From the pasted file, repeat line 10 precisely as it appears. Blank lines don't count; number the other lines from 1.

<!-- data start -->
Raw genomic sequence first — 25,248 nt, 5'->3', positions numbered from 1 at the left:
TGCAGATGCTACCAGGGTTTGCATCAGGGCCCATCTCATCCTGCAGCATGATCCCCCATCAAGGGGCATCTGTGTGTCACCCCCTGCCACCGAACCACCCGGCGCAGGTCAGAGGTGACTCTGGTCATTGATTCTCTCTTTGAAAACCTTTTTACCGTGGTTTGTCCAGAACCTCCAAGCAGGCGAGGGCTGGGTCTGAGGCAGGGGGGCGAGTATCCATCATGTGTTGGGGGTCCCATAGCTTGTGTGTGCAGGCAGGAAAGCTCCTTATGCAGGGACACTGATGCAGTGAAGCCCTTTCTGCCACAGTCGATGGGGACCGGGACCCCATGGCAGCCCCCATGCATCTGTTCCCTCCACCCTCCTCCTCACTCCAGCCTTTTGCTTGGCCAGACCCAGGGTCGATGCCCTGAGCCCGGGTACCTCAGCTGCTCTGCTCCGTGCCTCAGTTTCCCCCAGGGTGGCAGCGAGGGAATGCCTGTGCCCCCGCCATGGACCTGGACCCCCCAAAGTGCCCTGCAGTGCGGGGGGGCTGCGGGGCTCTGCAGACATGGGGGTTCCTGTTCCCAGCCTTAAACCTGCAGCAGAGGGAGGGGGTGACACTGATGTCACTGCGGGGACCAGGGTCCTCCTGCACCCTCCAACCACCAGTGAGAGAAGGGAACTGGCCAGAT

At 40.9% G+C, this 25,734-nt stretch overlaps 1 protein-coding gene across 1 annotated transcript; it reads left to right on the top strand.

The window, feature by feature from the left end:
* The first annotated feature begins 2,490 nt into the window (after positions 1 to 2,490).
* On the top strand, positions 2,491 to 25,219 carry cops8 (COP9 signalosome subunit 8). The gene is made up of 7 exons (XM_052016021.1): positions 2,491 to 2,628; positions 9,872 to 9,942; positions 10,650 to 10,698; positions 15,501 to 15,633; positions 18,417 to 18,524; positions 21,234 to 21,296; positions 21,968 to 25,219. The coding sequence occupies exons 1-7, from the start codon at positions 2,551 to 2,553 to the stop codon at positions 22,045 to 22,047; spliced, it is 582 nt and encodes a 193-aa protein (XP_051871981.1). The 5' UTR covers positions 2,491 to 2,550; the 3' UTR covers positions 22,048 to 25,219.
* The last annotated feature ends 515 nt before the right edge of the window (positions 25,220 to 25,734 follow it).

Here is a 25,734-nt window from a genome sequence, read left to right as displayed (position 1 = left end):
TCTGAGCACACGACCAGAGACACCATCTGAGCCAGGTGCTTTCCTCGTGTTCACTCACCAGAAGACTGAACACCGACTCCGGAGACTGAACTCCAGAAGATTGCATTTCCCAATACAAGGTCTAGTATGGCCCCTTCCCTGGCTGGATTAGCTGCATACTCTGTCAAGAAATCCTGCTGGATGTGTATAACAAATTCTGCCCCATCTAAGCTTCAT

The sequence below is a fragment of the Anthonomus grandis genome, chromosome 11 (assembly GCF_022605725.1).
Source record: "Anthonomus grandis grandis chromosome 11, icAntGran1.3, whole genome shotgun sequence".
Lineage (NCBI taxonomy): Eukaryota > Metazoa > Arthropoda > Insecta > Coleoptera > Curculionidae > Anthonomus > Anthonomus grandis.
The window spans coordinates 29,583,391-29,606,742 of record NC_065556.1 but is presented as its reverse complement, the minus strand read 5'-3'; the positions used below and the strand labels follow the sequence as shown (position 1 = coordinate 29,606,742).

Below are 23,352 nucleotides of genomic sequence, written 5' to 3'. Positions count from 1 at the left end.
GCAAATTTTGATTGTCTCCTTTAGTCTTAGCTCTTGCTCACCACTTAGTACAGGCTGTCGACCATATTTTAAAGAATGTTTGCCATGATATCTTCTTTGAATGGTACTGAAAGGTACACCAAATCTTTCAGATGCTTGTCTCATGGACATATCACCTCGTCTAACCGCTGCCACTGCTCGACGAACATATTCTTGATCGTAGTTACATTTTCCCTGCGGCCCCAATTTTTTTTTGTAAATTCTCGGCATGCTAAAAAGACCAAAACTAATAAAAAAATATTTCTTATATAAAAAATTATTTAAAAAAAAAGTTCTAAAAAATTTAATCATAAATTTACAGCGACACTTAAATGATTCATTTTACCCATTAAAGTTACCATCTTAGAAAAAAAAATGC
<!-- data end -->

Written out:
The sequence below is a fragment of the Anthonomus grandis genome, chromosome 11 (assembly GCF_022605725.1).